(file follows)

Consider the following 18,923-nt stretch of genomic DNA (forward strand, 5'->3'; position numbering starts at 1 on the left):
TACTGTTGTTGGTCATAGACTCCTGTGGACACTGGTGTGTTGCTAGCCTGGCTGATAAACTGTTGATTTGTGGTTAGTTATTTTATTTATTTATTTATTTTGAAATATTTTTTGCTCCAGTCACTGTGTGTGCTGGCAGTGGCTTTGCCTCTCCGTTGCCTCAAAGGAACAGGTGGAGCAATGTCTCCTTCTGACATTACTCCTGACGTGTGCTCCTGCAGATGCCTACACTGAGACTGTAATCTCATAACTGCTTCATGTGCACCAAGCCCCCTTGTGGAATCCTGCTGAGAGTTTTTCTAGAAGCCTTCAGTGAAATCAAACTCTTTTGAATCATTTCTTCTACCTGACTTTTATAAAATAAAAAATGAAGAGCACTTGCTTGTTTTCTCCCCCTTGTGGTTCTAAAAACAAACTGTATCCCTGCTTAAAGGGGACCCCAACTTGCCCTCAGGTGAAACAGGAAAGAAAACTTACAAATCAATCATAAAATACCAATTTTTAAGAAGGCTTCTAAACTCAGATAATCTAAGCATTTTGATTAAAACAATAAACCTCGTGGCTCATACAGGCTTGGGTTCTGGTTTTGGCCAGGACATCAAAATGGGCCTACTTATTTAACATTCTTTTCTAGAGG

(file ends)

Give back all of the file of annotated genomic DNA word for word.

Consider the following 18,923-nt stretch of genomic DNA (forward strand, 5'->3'; position numbering starts at 1 on the left):
TACTGTTGTTGGTCATAGACTCCTGTGGACACTGGTGTGTTGCTAGCCTGGCTGATAAACTGTTGATTTGTGGTTAGTTATTTTATTTATTTATTTATTTTGAAATATTTTTTGCTCCAGTCACTGTGTGTGCTGGCAGTGGCTTTGCCTCTCCGTTGCCTCAAAGGAACAGGTGGAGCAATGTCTCCTTCTGACATTACTCCTGACGTGTGCTCCTGCAGATGCCTACACTGAGACTGTAATCTCATAACTGCTTCATGTGCACCAAGCCCCCTTGTGGAATCCTGCTGAGAGTTTTTCTAGAAGCCTTCAGTGAAATCAAACTCTTTTGAATCATTTCTTCTACCTGACTTTTATAAAATAAAAAATGAAGAGCACTTGCTTGTTTTCTCCCCCTTGTGGTTCTAAAAACAAACTGTATCCCTGCTTAAAGGGGACCCCAACTTGCCCTCAGGTGAAACAGGAAAGAAAACTTACAAATCAATCATAAAATACCAATTTTTAAGAAGGCTTCTAAACTCAGATAATCTAAGCATTTTGATTAAAACAATAAACCTCGTGGCTCATACAGGCTTGGGTTCTGGTTTTGGCCAGGACATCAAAATGGGCCTACTTATTTAACATTCTTTTCTAGAGG